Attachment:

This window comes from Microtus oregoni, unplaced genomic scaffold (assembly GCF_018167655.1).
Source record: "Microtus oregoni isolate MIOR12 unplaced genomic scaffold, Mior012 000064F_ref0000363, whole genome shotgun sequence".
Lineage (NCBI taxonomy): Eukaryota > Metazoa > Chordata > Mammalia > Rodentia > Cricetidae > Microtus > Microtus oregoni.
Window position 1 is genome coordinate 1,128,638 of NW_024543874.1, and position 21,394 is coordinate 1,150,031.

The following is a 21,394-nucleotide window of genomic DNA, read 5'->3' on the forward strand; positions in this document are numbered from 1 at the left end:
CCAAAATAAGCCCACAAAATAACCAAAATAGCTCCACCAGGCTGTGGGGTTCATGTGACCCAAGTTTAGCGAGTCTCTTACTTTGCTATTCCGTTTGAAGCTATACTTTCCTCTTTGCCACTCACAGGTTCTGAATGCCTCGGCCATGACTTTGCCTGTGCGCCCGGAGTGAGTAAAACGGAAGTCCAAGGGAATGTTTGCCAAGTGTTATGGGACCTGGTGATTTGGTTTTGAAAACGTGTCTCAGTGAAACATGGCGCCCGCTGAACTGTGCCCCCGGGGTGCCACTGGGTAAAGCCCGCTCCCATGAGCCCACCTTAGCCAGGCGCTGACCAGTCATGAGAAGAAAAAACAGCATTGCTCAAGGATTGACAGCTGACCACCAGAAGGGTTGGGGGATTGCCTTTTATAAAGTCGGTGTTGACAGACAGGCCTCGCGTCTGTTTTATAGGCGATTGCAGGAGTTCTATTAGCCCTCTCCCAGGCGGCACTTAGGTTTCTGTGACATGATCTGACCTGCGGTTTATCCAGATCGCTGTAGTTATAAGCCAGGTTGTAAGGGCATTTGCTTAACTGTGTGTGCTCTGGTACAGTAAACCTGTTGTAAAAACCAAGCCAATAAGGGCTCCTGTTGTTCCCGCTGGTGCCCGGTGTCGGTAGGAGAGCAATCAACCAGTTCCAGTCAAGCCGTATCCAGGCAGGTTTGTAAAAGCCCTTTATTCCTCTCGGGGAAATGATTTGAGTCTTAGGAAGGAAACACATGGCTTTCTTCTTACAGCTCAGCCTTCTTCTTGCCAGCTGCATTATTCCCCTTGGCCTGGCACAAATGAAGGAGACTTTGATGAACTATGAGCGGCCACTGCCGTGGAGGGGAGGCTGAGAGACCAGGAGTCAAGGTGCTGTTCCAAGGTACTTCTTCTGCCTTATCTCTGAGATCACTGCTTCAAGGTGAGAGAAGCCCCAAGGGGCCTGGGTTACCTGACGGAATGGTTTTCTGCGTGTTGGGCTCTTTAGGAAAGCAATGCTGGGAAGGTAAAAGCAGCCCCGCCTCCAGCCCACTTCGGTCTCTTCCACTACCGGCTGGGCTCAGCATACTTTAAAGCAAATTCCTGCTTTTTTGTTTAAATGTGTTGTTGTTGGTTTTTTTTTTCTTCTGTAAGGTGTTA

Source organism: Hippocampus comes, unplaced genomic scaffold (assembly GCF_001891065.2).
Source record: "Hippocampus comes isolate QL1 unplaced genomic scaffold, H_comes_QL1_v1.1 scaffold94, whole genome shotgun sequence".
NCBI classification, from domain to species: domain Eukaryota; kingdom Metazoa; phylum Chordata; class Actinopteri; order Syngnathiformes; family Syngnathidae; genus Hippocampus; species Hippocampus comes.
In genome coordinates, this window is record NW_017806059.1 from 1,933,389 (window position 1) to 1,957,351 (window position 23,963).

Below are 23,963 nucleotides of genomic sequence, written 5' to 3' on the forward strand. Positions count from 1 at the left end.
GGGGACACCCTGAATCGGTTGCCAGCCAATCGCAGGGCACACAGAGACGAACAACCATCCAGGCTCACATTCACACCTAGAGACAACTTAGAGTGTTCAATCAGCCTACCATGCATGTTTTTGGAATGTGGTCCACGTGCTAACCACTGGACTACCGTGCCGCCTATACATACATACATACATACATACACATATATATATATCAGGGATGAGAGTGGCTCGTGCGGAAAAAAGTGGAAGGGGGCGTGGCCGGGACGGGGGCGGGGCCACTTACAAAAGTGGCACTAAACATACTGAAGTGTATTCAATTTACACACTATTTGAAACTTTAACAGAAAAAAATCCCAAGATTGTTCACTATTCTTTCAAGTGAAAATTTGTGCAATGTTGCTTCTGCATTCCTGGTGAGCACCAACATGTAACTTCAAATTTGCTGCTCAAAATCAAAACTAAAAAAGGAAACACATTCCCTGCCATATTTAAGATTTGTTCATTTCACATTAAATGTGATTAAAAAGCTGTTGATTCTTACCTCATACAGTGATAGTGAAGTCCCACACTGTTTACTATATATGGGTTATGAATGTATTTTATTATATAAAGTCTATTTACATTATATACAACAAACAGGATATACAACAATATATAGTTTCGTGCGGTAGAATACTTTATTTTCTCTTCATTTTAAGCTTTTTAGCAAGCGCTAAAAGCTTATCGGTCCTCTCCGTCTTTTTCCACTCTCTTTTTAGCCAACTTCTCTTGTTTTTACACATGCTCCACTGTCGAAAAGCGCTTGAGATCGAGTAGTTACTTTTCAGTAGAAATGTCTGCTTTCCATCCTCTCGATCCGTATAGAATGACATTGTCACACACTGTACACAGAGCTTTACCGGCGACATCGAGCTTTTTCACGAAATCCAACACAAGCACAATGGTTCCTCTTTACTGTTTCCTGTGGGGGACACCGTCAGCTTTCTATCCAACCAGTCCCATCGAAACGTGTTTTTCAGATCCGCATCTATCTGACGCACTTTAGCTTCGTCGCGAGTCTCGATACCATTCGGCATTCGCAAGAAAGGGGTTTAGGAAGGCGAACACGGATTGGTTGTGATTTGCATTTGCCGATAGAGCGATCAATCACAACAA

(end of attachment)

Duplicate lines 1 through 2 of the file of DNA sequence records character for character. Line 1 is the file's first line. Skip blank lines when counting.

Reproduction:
This window comes from Microtus oregoni, unplaced genomic scaffold (assembly GCF_018167655.1).
Source record: "Microtus oregoni isolate MIOR12 unplaced genomic scaffold, Mior012 000064F_ref0000363, whole genome shotgun sequence".